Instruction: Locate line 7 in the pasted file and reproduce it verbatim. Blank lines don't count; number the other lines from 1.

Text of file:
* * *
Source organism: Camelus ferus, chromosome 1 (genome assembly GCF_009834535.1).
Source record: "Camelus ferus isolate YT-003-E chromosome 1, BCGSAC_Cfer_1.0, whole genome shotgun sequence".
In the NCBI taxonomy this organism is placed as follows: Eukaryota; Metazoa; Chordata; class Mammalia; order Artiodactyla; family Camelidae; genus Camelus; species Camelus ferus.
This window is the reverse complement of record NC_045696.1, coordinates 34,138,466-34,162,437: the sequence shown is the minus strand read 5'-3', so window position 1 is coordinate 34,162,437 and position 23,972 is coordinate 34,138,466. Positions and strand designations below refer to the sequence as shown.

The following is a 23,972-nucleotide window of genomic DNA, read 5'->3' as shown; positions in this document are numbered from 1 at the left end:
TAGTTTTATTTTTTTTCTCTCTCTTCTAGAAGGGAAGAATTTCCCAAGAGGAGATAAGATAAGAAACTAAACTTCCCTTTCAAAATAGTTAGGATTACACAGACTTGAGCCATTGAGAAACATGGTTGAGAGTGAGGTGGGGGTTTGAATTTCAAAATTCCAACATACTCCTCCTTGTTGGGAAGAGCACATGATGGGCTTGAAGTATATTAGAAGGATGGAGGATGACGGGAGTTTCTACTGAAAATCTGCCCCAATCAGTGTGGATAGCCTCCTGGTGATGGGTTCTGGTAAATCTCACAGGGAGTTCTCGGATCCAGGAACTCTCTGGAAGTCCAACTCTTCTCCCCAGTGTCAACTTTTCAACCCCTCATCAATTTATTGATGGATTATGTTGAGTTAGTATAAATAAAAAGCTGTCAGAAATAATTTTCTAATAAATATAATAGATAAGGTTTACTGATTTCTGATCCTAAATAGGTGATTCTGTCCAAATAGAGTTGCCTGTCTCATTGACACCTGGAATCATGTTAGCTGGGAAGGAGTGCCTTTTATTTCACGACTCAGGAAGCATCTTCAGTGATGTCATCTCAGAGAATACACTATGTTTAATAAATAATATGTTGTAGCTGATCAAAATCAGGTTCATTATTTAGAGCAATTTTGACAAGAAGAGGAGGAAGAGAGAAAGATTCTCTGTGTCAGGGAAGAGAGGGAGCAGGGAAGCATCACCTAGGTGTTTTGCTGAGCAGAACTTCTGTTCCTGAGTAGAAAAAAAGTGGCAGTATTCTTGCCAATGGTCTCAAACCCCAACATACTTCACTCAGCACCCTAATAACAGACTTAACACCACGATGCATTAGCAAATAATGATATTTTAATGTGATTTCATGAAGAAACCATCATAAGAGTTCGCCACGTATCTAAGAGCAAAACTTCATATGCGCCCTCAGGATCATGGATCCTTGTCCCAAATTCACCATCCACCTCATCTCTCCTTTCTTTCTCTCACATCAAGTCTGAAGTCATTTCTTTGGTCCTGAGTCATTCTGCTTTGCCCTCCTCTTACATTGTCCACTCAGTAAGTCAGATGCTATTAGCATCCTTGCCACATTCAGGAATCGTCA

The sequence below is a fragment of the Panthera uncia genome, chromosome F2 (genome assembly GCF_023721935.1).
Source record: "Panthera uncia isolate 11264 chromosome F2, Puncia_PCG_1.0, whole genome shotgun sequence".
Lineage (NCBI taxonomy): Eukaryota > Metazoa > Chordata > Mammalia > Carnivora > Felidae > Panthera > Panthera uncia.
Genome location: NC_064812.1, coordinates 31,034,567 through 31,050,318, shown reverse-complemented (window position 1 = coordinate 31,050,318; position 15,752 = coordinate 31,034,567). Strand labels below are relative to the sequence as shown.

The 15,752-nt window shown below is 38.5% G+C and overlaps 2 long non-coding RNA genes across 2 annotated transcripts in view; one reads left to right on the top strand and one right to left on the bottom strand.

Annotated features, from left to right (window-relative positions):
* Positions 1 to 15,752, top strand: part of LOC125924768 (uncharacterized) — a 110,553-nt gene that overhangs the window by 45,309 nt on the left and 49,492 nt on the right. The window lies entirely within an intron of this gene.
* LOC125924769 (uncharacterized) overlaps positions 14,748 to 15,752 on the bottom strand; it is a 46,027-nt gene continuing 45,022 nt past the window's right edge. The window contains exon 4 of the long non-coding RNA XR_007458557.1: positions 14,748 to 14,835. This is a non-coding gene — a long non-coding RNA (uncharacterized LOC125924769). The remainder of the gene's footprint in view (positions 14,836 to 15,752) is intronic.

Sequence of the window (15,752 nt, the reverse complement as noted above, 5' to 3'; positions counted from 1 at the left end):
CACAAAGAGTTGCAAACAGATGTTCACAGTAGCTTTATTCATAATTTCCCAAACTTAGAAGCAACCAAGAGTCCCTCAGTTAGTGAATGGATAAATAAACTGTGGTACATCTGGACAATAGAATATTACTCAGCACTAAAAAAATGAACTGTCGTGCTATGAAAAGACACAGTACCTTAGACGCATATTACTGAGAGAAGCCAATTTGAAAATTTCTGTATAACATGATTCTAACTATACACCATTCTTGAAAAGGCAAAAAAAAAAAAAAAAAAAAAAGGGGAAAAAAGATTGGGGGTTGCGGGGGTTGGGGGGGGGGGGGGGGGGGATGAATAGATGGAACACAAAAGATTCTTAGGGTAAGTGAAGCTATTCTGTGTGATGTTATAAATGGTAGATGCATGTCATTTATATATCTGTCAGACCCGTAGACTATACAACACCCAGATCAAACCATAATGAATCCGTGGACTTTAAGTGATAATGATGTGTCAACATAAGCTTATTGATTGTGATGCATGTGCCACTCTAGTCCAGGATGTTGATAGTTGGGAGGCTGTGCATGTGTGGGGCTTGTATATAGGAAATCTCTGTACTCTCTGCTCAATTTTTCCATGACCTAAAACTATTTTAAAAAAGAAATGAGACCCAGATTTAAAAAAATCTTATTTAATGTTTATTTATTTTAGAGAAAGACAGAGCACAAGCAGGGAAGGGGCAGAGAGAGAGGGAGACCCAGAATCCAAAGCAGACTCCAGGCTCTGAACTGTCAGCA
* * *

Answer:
The sequence below is a fragment of the Panthera uncia genome, chromosome F2 (genome assembly GCF_023721935.1).